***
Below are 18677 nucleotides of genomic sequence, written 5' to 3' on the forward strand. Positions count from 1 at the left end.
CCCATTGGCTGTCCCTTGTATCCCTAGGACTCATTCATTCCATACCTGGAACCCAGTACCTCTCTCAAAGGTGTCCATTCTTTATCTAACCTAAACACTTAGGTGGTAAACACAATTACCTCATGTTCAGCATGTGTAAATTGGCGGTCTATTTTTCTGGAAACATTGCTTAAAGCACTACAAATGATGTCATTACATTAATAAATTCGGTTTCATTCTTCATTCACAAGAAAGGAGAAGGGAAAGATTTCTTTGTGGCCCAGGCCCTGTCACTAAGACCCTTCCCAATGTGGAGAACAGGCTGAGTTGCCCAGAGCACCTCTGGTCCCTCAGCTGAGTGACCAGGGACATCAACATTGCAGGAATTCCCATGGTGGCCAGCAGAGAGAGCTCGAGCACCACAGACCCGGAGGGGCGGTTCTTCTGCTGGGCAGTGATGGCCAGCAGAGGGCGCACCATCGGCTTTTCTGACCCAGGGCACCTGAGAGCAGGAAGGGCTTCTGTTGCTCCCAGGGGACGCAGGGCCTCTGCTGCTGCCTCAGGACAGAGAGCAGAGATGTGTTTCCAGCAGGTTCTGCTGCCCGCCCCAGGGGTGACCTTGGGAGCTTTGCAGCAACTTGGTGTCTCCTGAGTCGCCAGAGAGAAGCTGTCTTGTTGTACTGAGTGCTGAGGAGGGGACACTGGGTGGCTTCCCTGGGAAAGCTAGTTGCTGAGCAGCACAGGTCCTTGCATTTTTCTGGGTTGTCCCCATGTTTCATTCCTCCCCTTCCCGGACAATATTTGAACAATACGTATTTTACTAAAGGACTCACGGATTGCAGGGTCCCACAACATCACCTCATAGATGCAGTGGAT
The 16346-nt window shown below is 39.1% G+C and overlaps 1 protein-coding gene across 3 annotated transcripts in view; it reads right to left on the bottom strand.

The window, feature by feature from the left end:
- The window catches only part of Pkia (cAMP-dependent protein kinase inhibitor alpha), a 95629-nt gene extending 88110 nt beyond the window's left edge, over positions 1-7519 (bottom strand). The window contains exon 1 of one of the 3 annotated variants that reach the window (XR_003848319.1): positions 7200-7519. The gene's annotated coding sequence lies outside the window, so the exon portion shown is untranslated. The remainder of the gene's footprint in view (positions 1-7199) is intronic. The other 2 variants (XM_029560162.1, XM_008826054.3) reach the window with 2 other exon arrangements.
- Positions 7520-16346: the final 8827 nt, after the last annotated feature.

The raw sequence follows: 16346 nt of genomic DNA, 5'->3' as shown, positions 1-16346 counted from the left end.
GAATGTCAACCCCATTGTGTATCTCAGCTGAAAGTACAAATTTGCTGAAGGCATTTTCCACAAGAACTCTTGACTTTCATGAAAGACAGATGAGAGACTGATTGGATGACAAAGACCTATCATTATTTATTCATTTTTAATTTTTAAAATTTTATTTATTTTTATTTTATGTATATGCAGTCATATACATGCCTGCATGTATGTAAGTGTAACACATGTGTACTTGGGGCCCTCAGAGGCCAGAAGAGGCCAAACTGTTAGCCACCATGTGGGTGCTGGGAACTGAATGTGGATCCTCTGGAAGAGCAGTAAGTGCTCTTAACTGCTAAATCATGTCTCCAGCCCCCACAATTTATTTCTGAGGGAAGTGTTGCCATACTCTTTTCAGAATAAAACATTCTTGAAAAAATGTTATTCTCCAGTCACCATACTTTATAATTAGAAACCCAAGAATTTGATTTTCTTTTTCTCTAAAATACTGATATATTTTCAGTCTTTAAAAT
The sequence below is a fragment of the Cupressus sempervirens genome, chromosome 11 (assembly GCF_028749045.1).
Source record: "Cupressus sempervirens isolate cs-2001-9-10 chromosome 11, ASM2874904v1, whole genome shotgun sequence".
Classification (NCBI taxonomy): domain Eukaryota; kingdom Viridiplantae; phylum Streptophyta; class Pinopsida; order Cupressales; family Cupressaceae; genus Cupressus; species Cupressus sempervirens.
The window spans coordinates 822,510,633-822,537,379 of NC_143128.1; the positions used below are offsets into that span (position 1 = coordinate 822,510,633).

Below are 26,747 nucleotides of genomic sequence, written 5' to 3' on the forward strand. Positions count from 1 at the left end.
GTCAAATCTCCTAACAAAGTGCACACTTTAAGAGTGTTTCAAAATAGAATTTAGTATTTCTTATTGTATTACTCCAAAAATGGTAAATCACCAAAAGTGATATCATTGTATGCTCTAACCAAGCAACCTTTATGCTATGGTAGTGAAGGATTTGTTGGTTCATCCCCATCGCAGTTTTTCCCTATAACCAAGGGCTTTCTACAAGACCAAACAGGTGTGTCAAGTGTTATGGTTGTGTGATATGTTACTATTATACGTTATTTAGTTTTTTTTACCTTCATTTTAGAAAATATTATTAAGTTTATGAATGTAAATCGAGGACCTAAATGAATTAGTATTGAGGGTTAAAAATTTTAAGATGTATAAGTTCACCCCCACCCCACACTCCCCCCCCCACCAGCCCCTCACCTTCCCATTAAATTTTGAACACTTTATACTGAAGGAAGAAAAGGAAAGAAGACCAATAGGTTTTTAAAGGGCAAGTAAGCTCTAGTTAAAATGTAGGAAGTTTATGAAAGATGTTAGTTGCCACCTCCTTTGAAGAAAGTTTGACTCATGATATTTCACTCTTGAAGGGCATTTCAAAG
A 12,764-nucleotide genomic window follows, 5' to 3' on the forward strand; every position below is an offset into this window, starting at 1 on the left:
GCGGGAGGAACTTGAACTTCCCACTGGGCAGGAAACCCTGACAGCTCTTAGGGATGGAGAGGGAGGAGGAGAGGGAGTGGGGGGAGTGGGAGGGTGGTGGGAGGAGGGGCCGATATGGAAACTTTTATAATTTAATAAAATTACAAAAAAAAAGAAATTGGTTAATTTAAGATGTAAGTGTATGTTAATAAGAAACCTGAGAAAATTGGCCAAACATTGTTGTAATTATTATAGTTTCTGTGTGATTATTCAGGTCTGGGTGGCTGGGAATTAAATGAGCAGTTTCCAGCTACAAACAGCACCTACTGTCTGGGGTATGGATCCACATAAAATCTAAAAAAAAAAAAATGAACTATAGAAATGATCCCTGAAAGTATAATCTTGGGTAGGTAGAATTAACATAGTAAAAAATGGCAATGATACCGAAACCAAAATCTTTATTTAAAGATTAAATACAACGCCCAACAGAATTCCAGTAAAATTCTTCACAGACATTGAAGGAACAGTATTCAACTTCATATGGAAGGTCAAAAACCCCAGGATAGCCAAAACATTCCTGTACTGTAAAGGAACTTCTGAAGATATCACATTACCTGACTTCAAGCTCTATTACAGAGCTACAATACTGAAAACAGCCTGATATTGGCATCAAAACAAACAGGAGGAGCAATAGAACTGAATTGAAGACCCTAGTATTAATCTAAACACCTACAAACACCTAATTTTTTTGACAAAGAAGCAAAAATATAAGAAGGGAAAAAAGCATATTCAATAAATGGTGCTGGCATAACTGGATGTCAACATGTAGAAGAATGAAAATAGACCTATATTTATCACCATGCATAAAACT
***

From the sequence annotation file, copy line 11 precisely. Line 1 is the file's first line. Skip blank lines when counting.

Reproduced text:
Classification (NCBI taxonomy): domain Eukaryota; kingdom Viridiplantae; phylum Streptophyta; class Pinopsida; order Cupressales; family Cupressaceae; genus Cupressus; species Cupressus sempervirens.